Some of what he has done or made seems, in retrospect, to be too trivial to qualify as art. Some of it resonates powerfully when experienced for the first time, but doesn't stand up to repeated exposure. This effect is endemic to conceptual art, which typically succeeds or fails on the complexity or ambiguity of its core conceit.
A prime example by Nauman is a neon piece that the Art Museum recently acquired, The True Artist Helps the World by Revealing Mystic Truths. This phrase is spelled out in a colored neon spiral; it resembles a beer sign one might see in a tavern window.
The phrase can be accepted as profound or dismissed as ironic or, worse, as trite. It's an open-ended piece not only in its spiral form, but also in its intellectual pretension.
Nauman is like Duchamp in that much of what he has produced has come to seem disarmingly obvious and simple, like visual one-liners. Yet the questions he asks about the nature of art remain fascinating because a century after Duchamp, they still haven't been answered satisfactorily.
Whether the Biennale will make Nauman's work more accessible will depend in large part on the installations he creates for the Università Ca Foscari (the Grand Canal palazzo) and Università IUAV di Venezia at Tolentini (the former convent).
His presentation is called "Topological Gardens," from topology, the field of mathematics that examines the continuity of space amid changing conditions. Nauman studied topology at the University of Wisconsin before getting a master of fine arts in California, and his interest in translating topological principles into art dates to his early "mapping" videos.
Topology involves the interchangeability of inside and outside - and, by extension, of public and private - a consistent thread in Nauman's work.
Basualdo, who teaches in Venice for part of each year, describes the city as experiential because of the way people move through it. "Maybe in some way the city could tell something about Nauman's work and vice versa," he said.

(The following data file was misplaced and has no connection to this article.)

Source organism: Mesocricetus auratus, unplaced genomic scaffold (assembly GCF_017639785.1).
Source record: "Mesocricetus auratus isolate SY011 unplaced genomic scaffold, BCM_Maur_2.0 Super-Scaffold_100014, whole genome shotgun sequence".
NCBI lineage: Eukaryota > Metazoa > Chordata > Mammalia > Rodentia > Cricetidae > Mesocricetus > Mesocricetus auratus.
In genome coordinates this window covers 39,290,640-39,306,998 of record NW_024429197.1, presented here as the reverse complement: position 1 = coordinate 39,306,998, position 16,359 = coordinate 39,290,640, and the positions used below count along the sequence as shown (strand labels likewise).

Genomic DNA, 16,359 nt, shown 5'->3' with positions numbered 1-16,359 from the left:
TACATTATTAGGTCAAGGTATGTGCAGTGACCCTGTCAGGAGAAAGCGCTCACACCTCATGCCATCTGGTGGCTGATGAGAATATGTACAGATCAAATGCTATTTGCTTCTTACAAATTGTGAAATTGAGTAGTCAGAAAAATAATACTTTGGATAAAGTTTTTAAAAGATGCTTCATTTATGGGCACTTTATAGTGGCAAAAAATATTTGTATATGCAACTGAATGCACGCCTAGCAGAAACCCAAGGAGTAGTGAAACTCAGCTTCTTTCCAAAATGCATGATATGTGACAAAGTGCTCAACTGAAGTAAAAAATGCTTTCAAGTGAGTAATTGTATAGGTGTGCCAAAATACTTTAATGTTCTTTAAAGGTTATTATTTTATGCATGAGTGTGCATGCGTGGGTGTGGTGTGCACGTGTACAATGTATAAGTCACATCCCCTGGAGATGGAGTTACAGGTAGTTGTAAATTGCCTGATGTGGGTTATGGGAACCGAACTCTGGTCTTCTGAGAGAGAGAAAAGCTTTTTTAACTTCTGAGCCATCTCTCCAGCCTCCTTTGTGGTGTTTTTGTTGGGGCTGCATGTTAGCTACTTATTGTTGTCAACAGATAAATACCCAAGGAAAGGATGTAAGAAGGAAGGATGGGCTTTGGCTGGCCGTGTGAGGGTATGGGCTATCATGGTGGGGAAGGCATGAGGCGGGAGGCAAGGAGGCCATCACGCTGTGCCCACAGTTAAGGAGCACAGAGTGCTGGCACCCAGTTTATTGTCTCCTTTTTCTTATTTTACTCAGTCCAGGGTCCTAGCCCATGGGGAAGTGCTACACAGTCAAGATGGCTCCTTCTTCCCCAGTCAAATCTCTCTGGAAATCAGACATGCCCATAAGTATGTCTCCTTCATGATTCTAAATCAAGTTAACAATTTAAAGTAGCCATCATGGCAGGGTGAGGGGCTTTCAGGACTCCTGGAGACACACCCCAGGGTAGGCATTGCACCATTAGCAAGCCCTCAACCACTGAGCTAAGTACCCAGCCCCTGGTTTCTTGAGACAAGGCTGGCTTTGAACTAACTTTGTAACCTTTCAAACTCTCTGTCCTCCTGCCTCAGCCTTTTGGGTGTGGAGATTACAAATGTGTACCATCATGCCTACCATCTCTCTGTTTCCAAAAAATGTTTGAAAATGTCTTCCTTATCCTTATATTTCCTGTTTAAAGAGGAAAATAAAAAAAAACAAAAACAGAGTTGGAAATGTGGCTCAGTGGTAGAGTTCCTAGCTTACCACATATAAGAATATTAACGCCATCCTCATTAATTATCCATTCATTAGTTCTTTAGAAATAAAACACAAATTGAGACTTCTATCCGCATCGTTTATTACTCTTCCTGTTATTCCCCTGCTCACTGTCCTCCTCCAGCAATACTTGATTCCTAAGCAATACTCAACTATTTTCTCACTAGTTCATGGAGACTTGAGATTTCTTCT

Basualdo and Taylor, his curatorial partner, have organized Nauman's art into three thematic groups - Heads and Hands (a reference to the artist's frequent use of body parts in many works), Sound and Space, and Fountains and Neons.
Each of the three sites will display a mix of these themes, although the proportions will differ. The university installations, in which students will participate, promise to be the most topological for visitors.
On reflection, and contrary to my initial reaction to Nauman's selection, he seems like an inspired choice to represent America's national character. His art has been consistently innovative, daring, and provocative. He hasn't been reluctant to try out new ideas, or squeamish about falling flat or coming up shallow.
He has been inspirational for young artists in many countries, and, like Jasper Johns, whom the Art Museum presented in Venice in 1988, he has become an acknowledged master of his generation. Yet his work continues to feel fresh because he doesn't regurgitate old ideas.
As Basualdo observes, "It's very tough work to understand, but if you spend time, it opens itself up, then gives itself up - but not immediately." No sir, definitely not immediately.
Contact contributing art critic Edward J. Sozanski at 215-854-5595 or esozanski@ phillynews.com. Read his recent work at http://go.philly.com/ edwardsozanski.